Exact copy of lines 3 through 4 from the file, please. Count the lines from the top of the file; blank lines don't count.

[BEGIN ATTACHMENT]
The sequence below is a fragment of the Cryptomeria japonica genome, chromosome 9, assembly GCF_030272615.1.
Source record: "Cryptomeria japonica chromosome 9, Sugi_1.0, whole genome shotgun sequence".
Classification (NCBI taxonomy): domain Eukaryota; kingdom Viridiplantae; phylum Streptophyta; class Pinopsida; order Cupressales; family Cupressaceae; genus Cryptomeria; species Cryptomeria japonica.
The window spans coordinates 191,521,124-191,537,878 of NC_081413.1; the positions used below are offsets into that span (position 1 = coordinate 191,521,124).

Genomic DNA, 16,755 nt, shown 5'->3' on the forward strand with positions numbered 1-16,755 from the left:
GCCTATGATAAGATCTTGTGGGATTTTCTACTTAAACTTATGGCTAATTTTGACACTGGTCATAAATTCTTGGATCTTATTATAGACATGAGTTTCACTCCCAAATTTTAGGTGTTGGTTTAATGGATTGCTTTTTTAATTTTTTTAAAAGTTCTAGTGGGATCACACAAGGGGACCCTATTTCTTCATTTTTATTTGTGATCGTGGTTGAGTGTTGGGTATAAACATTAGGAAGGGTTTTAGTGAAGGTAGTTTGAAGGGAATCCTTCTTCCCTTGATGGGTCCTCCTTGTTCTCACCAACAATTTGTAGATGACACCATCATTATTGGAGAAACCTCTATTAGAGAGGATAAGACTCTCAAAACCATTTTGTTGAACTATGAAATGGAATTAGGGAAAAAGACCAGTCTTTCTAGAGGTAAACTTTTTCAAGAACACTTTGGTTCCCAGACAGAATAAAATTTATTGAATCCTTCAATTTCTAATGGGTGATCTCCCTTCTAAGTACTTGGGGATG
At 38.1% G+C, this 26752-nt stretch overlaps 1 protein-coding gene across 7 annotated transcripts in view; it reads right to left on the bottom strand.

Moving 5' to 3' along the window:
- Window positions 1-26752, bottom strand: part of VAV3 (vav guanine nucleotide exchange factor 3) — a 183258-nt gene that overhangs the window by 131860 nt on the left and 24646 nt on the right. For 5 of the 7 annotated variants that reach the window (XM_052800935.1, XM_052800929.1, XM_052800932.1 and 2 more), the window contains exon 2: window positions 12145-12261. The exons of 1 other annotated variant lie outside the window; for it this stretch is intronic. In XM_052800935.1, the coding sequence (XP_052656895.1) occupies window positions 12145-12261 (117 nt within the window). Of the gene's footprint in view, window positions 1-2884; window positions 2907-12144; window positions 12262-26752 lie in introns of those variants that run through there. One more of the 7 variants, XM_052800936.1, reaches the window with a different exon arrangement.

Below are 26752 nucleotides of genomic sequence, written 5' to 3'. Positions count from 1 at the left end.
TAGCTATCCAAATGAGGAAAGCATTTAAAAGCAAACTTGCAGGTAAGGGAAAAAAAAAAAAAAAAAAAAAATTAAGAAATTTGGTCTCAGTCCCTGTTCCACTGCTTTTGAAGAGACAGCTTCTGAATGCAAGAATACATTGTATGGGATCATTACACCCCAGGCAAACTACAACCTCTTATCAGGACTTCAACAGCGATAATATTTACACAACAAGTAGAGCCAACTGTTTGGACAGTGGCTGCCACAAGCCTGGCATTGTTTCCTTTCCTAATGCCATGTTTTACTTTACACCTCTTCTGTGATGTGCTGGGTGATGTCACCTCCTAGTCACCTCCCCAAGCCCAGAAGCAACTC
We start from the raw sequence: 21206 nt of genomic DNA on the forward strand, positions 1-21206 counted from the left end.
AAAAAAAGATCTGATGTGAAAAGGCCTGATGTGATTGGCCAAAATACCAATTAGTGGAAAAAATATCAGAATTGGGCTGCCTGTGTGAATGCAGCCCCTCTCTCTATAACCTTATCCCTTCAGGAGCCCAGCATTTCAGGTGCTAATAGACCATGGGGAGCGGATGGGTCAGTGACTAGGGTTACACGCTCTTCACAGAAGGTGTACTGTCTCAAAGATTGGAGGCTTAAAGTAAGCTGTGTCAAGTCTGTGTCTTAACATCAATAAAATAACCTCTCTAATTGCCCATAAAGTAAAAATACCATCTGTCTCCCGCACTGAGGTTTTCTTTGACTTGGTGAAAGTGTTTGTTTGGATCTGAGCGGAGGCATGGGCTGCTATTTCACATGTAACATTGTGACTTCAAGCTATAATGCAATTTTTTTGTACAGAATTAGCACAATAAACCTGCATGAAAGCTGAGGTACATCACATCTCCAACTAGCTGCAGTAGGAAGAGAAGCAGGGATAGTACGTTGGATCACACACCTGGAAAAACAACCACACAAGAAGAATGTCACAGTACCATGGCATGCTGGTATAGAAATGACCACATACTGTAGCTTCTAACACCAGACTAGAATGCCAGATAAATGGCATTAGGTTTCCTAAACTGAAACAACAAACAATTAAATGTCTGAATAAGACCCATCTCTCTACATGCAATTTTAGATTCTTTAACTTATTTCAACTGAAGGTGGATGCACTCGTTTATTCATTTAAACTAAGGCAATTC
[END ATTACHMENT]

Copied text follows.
Classification (NCBI taxonomy): domain Eukaryota; kingdom Viridiplantae; phylum Streptophyta; class Pinopsida; order Cupressales; family Cupressaceae; genus Cryptomeria; species Cryptomeria japonica.
The window spans coordinates 191,521,124-191,537,878 of NC_081413.1; the positions used below are offsets into that span (position 1 = coordinate 191,521,124).